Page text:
Follow @PoliticsIE
 
 
 
Page 1 of 2 12 LastLast
Results 1 to 10 of 11

Thread: Please explain.

  1. #1
    Politics.ie Member
    Join Date
    Jan 2009
    Location
    Swords
    Posts
    101
    Mentioned
    0 Post(s)

    Default Please explain.

    Firstly, please forgive my ignorance if thats what it is.

    What are bondholders ?. Are they not gamblers of millions rather than tens and twenties and if so why must we pay out on lost bets ?

    Is there not a military and economic principle of "Never reinforce failure. Failure reinforces itself." and if this principle has been proven correct in the past, what the hell are the politicians playing at ?. Is the current policy of bailing all these unknown "bondholders" perpetuating, rather than truncating, the slump as happened in the 1930's.

    Who are these bondholders and if their bets/investments are lost how would it effect the citizens of countries seemingly being held to ransom by these individuals ?.

  2. #2
    Gimpanzee
    Guest

    Default

    Quote Originally Posted by swords driver View Post
    What are bondholders ?. Are they not gamblers of millions rather than tens and twenties and if so why must we pay out on lost bets ?
    Unlike a share price or the price of gold, there is essentially a promise with bonds to pay the bearer their full investment and the agreed return, so it isn't like a bet.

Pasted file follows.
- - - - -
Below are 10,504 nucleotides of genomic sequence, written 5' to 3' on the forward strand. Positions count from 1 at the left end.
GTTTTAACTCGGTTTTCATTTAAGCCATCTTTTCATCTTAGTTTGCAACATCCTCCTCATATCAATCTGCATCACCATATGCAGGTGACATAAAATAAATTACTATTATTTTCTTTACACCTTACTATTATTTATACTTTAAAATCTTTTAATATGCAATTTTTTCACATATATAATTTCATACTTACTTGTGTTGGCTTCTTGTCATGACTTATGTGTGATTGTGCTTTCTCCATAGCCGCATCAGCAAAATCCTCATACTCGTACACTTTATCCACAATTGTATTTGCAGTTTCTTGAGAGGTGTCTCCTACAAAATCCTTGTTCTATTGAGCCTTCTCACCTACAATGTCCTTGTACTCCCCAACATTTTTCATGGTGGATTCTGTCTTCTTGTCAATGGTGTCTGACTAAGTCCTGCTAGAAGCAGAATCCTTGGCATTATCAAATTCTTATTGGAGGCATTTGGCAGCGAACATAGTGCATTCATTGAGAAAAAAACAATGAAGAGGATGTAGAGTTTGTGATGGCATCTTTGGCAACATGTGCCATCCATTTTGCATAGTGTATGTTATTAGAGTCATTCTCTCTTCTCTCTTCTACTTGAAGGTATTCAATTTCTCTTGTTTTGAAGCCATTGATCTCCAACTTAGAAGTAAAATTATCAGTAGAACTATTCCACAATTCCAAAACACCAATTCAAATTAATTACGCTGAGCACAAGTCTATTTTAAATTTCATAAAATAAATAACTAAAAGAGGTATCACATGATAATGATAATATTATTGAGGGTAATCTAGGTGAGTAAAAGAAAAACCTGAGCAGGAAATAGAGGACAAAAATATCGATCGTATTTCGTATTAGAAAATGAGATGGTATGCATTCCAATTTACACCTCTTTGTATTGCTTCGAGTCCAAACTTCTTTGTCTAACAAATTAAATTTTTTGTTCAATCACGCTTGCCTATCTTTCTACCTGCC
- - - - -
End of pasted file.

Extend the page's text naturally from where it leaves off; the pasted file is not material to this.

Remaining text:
Bonds are usually bought to put money some place with a low return and a guaranteed return of your investment. Unless you count putting money anywhere except under the mattress as a form of gambling then putting it in bonds isn't usually gambling. They are generally the polar opposite to putting it in the likes of equities (high risk for higher returns) - which could be described as gambling.

    Not all bonds are equal. There are different levels of risk.

    Who are these bondholders and if their bets/investments are lost how would it effect the citizens of countries seemingly being held to ransom by these individuals ?.
    Bonds can be bought and sold so the list of people who originally bought them probably differs greatly from the people who hold them years later. That breeds suspicion, but no one knows who really stands to lose.

  3. #3
    Politics.ie Newbie
    Join Date
    Jul 2010
    Posts
    40
    Mentioned
    0 Post(s)

    Default

    Apparently, Roman Abramovich is one of the bondholders (senior/subordinated or whatever) in Irish Nationwide.

    So Ireland will be financing Chelsea's transfer/John Terry's alimony fund for God knows how long.

    And before any the Man Utd/Liverpool fans start slagging, who is to know whether Magnier, McManus, Glazer, Gillette, Hicks et al are not fellow bondholders also ?

  4. #4
    Politics.ie Member
    Join Date
    May 2007
    Location
    Dublin Bay South
    Posts
    12,938
    Mentioned
    0 Post(s)

    Default

    Quote Originally Posted by swords driver View Post
    Firstly, please forgive my ignorance if thats what it is.

    What are bondholders ?. Are they not gamblers of millions rather than tens and twenties and if so why must we pay out on lost bets ?

    Is there not a military and economic principle of "Never reinforce failure. Failure reinforces itself." and if this principle has been proven correct in the past, what the hell are the politicians playing at ?. Is the current policy of bailing all these unknown "bondholders" perpetuating, rather than truncating, the slump as happened in the 1930's.